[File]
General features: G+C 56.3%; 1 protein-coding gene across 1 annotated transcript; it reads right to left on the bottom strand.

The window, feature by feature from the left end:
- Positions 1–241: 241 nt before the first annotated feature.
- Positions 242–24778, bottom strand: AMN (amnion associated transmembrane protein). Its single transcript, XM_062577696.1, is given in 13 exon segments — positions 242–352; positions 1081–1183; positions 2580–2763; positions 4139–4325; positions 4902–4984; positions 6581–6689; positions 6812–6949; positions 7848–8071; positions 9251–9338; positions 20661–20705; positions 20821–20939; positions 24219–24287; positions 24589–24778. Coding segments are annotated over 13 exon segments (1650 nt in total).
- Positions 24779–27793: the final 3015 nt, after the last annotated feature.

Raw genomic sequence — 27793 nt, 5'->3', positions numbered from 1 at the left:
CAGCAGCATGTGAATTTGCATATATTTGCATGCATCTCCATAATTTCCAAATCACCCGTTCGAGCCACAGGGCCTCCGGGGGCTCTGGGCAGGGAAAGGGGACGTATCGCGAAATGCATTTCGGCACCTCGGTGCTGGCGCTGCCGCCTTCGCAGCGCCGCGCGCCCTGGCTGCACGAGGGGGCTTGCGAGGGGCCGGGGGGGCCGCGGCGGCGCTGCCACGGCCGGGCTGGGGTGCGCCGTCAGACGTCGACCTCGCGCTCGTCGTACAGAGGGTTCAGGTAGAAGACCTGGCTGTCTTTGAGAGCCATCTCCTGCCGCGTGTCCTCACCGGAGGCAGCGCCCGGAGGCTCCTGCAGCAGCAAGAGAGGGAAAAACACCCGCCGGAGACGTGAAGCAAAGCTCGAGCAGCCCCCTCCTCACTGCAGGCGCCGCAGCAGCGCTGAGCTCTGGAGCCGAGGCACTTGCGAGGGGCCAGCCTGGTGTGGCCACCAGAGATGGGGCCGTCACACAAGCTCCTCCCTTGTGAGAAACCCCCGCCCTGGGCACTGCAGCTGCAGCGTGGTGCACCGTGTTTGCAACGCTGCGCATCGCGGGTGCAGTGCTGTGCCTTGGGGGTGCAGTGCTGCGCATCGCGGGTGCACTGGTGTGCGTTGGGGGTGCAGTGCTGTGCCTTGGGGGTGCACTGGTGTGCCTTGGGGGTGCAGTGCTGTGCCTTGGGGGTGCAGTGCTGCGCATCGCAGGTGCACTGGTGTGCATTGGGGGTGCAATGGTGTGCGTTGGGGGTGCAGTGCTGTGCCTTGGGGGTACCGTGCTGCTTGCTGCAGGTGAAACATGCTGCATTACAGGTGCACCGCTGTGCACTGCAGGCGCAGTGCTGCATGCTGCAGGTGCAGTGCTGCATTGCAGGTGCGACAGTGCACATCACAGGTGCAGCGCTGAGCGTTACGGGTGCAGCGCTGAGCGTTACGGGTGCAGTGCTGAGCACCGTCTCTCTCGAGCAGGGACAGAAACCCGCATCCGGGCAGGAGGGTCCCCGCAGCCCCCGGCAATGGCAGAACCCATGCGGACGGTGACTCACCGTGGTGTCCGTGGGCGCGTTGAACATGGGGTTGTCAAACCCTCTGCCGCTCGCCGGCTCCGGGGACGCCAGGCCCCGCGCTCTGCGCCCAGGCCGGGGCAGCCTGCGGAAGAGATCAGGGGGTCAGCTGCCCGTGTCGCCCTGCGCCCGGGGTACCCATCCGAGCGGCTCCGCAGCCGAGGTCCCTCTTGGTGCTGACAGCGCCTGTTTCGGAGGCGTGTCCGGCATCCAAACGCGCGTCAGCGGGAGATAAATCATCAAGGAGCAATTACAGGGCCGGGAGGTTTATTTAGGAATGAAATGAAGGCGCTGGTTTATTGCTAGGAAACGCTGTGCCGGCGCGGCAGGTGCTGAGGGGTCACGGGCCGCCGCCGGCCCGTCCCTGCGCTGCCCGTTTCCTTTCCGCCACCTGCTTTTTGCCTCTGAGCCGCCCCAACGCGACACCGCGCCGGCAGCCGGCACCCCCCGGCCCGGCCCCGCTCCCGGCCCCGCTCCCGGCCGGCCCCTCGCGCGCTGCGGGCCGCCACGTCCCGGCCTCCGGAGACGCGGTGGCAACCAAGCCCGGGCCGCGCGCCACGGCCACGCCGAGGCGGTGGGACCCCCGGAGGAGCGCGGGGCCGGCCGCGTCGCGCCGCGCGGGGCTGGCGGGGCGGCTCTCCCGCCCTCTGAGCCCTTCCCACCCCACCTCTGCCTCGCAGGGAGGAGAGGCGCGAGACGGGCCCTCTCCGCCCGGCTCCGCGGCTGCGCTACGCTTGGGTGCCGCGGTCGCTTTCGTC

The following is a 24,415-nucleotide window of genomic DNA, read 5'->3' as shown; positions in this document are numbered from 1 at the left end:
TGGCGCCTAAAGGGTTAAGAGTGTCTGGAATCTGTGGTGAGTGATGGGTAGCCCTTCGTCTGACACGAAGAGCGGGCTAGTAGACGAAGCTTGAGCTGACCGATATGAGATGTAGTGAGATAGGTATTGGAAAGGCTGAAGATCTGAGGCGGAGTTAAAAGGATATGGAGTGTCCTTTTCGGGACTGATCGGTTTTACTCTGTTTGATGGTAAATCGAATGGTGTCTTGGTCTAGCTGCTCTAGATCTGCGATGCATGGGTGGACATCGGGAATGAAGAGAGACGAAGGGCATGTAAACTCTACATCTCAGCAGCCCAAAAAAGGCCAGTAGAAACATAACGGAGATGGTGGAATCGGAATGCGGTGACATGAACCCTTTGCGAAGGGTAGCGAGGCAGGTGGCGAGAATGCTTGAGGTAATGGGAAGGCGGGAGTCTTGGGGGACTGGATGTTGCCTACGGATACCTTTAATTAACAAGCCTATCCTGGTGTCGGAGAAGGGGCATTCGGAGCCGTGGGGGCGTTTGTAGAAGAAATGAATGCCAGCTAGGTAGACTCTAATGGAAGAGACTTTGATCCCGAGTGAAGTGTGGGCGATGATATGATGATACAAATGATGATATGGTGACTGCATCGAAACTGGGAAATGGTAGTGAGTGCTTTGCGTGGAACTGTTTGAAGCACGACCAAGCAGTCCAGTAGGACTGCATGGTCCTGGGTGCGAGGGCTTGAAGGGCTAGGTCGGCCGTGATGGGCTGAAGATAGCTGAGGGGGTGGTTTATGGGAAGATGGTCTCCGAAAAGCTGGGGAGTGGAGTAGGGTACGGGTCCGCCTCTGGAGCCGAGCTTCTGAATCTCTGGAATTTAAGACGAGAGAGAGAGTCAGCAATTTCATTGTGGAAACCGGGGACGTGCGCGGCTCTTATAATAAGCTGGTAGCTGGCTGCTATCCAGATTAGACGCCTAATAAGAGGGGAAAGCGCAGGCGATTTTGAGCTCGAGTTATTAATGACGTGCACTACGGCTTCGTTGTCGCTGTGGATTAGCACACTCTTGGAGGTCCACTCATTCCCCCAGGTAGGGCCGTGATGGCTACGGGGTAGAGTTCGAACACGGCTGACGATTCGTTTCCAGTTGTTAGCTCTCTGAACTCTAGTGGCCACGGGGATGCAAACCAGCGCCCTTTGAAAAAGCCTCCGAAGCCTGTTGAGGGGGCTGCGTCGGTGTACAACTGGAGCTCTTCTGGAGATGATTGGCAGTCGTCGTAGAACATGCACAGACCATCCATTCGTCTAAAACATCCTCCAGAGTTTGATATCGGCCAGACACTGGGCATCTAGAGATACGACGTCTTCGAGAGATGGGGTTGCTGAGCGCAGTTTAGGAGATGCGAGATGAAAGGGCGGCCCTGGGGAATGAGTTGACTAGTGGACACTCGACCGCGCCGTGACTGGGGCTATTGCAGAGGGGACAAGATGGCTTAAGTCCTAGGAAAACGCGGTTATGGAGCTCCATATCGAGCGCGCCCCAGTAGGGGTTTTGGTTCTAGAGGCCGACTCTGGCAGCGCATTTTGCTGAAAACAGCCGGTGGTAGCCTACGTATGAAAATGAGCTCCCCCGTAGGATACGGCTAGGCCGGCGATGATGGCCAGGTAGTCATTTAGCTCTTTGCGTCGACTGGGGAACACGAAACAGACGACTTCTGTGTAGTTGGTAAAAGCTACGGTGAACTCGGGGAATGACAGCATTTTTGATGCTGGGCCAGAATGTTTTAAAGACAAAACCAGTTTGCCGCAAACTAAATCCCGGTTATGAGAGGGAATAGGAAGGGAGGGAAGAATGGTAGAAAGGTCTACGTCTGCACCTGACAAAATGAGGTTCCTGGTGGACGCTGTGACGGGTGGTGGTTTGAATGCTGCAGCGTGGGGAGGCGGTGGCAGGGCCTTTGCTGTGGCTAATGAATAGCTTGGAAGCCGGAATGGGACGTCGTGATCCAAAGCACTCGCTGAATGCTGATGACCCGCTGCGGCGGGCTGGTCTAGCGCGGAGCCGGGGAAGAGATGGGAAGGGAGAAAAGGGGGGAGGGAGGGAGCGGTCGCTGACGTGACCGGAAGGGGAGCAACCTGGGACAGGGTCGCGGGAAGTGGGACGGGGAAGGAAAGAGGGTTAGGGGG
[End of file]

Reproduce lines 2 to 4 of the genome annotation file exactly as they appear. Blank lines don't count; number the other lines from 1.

The window, feature by feature from the left end:
- Positions 1–241: 241 nt before the first annotated feature.
- Positions 242–24778, bottom strand: AMN (amnion associated transmembrane protein). Its single transcript, XM_062577696.1, is given in 13 exon segments — positions 242–352; positions 1081–1183; positions 2580–2763; positions 4139–4325; positions 4902–4984; positions 6581–6689; positions 6812–6949; positions 7848–8071; positions 9251–9338; positions 20661–20705; positions 20821–20939; positions 24219–24287; positions 24589–24778. Coding segments are annotated over 13 exon segments (1650 nt in total).